A giant mural of the late Dr G Yunupingu has been constructed in Darwin's CBD as a part of the city's street art festival, to pay tribute to the Territory musician's legacy.
Dr G Yunupingu, award-winning solo singer and former member of Yothu Yindi and Saltwater Band, died of kidney and liver failure in July last year.
A celebrated figure, Dr G's passing was regarded by many as a loss of one of the music greats. His death sparked tributes from prominent figures including fellow musicians Troy Cassar-Daley, Peter Garrett, Briggs, Delta Goodrem and Paul Kelly, and even former Prime Minister Malcolm Turnbull and her Majesty Queen Elizabeth II.
As the humble, blind singer demonstrably touched the heart of millions worldwide, the Yolngu man's family and community in Galiwin'ku, Elcho Island are adamant that his contributions be remembered and his legacy live on.
Dr G's management and music label's SkinnyFish Music have stated that the Yunupingu family have put aside all cultural mourning protocols so that Gurrumul's name can be said, his image can be shown and his voice can be heard.
In April this year, a documentary film about the life of Dr G, titled "Gurrumul" was released and met with widespread positive reception, receiving rave reviews from acclaimed critics.
In an aim to revitalise its capital city, the Northern Territory Government has hosted its Darwin Street Art Festival again after a successful first year in 2017. This September, 16 murals will be painted over 10 days by established local and national artists.
Described by festival officials as "a truly great Territorian", the first of the mural of the series is a large scale portrait of Dr G Yunupingu and includes the lyrics of his famous song, Baru ("The Saltwater Crocodile") on the side of Carpentaria House, Austin Lane. The song's lyrics were suggested by SkinnyFish and Dr G's family.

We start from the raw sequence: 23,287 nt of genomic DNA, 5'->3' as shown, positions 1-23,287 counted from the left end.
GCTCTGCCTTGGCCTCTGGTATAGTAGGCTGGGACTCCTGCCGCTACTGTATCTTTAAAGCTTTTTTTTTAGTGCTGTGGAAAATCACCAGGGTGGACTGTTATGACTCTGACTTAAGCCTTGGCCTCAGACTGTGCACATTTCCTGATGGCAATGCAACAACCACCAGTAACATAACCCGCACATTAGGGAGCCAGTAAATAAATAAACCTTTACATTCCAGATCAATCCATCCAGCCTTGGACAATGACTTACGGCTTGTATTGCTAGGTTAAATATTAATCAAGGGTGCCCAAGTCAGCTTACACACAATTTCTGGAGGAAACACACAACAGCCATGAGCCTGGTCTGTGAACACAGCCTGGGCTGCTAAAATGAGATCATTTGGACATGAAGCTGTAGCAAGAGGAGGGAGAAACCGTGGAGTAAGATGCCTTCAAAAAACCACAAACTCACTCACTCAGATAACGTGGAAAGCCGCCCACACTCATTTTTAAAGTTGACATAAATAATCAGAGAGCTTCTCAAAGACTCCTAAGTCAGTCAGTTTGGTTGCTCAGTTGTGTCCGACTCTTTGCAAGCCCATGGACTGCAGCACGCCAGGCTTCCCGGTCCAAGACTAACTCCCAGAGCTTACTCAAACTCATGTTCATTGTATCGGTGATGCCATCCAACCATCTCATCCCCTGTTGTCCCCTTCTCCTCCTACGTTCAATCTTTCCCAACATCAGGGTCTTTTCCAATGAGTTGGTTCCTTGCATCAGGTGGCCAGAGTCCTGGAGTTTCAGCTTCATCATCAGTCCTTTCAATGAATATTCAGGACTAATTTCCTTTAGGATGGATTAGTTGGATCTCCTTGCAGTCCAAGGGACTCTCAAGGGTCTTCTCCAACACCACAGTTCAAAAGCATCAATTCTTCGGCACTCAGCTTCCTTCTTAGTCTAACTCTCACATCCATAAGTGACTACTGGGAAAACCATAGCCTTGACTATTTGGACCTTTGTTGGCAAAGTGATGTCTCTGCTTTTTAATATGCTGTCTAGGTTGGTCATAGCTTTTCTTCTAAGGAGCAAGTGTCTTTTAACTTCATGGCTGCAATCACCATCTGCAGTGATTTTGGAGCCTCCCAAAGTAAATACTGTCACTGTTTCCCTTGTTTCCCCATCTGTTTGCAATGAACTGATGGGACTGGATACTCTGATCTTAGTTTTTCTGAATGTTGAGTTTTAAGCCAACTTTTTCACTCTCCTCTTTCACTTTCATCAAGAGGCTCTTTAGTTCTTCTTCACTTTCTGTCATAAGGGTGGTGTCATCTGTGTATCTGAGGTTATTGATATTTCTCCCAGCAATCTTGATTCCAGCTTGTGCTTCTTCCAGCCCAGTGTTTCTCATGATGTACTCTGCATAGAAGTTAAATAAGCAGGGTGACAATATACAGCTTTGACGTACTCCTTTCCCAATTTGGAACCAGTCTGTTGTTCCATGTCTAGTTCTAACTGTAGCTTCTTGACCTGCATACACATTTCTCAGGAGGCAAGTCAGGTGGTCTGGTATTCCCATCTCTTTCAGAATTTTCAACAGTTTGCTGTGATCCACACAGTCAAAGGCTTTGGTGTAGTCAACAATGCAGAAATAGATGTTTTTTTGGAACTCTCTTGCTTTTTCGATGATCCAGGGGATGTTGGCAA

The concept was developed by the festival in conjunction with SkinnyFish and consultation with the family. The work is a commissioned collaboration by acclaimed Melbourne artist, Andrew J Bourke and local Indigenous street artist, Jesse Bell. Festival officials told NITV it was important to all parties that the right artists were chosen for the painting.
"Jesse Bell is an extremely talented local artist who has a style we felt would work well for the portrait, it was important to us that there was a local person involved.
Andrew Bourke is an amazing, internationally recognised artist who is well known in the Northern Territory, painting regularly in remote communities. It was important that we chose someone who is known locally and is respectful in the way that he does things," they said.
In an Instagram post, Bourke stated,
"As I prepare for my next project, I feel honored to be given the opportunity to paint the late Dr G Yunupingu for my mural at the Darwin Street Art Festival this year. Such an iconic and important voice who will be forever remembered on a global scale for his gift in music."
Some family members visited the site last night and the Yunupingu family plan on holding a ceremony to officially launch the mural once it is completed. It is anticipated to be finished by mid-next week.
The mural is intended to remain indefinitely and become an iconic piece of art in the city's landscape.
Darwin Street Art Festival runs 6 - 16 September.